What Triggers Credit Card Universal Default

I love my credit card. It earns me a free round trip from Japan to the US about once a year. I charge absolutely everything on it to earn the miles. Each year when I receive the renewal notice and the $50 fee, I call the credit card company and politely ask them to waive it or I will have to change cards. Every year to this point, they have. I always pay off my balance each month – automatic deduction from my bank account so there is no chance the payment will ever be late. There are some great advantages that credit cards can provide if you remember to always pay of the balance. For those that don’t, credit cards are probably one of the worst financial instruments that you can use.

This is especially true with universal default. Universal default is a nice (fro the credit card companies) little clause that says that they can raise your interest rates for any number of reasons even if it has nothing to do directly with the credit card you have with that specific company. For example, if you accidentally make a late payment on credit card A, credit cards B & C may also raise your interest rates. About half of all credit cards use universal default.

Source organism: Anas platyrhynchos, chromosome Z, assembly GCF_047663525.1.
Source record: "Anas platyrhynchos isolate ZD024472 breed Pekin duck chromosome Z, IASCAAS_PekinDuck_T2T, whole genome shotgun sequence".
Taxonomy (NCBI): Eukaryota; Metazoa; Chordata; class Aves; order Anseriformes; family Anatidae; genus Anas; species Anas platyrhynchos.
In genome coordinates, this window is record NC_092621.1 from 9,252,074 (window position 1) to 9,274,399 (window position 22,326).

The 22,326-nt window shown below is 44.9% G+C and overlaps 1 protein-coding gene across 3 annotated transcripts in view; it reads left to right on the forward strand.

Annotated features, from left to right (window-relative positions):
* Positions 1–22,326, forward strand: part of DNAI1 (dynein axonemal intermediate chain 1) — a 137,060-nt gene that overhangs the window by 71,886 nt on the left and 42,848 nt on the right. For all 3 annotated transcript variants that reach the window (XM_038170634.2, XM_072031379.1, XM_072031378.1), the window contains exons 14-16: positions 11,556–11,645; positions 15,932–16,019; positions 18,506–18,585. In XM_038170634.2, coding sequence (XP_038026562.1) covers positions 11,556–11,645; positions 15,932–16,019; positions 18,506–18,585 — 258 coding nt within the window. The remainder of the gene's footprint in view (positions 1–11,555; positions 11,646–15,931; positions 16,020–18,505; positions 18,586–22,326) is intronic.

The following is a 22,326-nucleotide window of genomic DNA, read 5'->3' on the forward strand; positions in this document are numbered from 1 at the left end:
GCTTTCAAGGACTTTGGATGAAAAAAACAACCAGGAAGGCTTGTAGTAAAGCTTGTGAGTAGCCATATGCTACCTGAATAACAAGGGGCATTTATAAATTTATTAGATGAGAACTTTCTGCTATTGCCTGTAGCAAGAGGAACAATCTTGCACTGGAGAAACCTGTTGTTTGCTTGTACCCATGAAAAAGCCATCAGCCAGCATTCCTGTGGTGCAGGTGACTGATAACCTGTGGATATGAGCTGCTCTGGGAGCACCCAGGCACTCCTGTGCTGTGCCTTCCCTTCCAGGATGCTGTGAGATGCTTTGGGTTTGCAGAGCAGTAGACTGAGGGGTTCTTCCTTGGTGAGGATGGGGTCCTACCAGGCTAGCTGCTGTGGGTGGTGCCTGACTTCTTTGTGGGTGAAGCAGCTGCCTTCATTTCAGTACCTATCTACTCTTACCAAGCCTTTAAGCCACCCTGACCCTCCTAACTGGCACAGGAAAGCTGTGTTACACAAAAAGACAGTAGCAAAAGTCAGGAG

There was a Consumer Action survey conducted back in July that shows exactly why card issuers enact the universal clause on their cards:

Credit score gets worse: 90.48%
Paying mortgage, car loan or other creditor late: 85.71%
Going over credit limit: 57.14%
Bouncing a payment check: 52.38%
Too much debt: 42.86%
Too much available credit: 33.33%
Getting a new credit card: 33.33%
Inquiring about a car loan or mortgage: 23.81%

Since it seems sneezing can effect your credit score these days, it doesn’t take much for 90% of the cards to have a reason to raise your credit card interest. I also find it a little humorous that having too much credit available will trigger universal default for 1/3 of the cards. They are the ones extending the credit and you would assume that they wouldn’t if you had too much credit available, but of course that would be assuming a bit too much.

It’s important to remember that no matter how wonderful the commercials make them seem, credit card companies are not your friend and are out to earn as much money off of you as they possible can. Universal default is a prime example of this. The credic cards can only make the universal default condition affect you if you carry a balance on their card. It’s your responsibility to learn to use credit cards to your advantage or pay the (high fee) consequences.

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One Response to What Triggers Credit Card Universal Default

  1. B. Durbin says:

    Another thing to look out for if you decide (for whatever reason) to carry a balance is if the minimum payment covers interest, because if it doesn’t, your balance increases while you’re paying every month! Discover is notorious for this, though I don’t remember if they were the ones who recently had to change that policy due to a lawsuit.

    Oh, and they charge you fees? Interesting… I’ve never had a fee card, but then ten years with one card might do that for you.

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